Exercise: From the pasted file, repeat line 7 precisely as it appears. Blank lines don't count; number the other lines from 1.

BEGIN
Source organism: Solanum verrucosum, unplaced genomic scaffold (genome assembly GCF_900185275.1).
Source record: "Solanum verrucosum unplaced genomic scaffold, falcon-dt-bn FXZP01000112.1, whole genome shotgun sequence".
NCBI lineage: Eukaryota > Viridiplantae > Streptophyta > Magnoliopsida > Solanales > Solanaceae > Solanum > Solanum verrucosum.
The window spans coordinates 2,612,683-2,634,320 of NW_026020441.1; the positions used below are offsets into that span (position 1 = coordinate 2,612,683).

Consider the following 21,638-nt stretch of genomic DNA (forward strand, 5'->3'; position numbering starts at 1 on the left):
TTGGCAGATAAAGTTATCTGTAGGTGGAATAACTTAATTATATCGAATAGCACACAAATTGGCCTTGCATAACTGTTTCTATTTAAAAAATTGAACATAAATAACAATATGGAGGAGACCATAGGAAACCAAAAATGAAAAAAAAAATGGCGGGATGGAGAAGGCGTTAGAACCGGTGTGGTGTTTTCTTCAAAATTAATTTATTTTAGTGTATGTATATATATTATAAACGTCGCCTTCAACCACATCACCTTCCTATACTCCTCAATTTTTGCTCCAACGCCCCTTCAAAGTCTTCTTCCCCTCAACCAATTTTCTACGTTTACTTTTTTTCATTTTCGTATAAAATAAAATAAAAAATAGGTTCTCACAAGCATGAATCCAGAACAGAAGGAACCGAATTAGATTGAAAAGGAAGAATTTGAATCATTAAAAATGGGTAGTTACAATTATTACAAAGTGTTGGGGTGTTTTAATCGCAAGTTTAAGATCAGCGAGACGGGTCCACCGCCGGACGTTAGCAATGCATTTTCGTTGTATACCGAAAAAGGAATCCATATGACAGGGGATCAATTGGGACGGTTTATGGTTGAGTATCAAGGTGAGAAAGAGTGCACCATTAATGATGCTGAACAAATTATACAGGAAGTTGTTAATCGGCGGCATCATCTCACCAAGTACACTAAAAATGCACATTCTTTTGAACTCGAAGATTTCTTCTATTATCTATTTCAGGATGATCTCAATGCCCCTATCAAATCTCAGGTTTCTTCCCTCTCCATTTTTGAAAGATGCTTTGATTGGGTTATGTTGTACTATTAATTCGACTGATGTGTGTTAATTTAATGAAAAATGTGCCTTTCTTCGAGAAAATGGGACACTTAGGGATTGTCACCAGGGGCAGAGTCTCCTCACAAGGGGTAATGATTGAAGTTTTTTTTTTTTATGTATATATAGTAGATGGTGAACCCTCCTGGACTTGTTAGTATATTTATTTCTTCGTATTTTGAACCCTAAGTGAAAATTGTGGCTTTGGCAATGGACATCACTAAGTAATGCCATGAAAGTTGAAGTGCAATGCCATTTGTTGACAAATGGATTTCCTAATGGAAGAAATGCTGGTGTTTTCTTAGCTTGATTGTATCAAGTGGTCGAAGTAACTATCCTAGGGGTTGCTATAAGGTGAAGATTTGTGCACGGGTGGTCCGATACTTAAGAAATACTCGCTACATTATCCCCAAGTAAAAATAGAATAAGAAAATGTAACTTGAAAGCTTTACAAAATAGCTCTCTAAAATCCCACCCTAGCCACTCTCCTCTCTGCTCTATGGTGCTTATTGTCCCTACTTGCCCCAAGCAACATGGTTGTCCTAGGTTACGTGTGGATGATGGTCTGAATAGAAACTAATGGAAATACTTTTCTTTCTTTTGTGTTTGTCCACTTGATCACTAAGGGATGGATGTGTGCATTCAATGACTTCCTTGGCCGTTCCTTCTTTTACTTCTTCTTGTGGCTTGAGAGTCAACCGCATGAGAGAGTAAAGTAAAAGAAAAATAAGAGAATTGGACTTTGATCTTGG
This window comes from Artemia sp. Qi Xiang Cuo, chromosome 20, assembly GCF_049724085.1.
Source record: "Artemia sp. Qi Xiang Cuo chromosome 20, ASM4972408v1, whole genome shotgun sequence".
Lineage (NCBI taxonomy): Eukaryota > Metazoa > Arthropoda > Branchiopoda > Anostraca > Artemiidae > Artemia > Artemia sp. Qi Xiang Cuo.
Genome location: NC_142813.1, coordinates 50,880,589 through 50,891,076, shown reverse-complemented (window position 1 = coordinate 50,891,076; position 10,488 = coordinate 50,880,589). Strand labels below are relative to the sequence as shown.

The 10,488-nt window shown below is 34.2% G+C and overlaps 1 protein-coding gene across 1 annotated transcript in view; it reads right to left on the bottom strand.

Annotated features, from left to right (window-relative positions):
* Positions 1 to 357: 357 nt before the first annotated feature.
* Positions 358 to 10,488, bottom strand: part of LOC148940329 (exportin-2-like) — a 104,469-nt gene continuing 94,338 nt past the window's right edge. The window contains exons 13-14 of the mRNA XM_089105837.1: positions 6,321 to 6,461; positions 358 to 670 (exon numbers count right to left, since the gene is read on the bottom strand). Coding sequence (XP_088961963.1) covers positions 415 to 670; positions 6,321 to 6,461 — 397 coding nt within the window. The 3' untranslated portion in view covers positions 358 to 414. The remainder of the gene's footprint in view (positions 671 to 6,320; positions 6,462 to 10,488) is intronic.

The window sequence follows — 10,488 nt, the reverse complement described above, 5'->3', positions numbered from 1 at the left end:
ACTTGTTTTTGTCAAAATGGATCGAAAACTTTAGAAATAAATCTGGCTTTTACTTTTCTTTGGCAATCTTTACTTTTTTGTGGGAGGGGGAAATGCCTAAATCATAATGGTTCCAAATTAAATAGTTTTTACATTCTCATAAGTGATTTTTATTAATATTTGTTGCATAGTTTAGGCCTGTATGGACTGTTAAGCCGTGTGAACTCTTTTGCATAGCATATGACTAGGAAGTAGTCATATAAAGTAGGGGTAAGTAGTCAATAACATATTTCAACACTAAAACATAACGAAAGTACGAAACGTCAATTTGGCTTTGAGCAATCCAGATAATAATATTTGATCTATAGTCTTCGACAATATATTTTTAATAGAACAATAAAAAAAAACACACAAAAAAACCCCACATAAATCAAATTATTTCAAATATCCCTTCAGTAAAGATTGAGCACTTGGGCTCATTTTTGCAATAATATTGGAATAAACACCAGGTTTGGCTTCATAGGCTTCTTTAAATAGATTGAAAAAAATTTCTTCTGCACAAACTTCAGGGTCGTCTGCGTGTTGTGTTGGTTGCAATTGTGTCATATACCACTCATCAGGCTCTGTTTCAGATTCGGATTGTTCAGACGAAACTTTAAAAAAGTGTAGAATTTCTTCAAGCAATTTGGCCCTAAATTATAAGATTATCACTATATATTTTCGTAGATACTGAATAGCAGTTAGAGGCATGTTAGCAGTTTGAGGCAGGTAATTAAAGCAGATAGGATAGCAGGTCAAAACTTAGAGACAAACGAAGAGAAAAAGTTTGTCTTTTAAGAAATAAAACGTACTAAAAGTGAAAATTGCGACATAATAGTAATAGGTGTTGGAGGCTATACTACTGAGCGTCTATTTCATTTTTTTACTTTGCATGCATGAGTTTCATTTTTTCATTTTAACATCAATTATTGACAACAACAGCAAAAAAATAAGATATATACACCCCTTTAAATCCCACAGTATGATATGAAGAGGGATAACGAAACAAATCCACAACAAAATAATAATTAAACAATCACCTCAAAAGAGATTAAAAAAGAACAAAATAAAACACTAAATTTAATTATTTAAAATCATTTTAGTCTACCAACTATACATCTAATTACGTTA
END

This window comes from Artemia sp. Qi Xiang Cuo, chromosome 20, assembly GCF_049724085.1.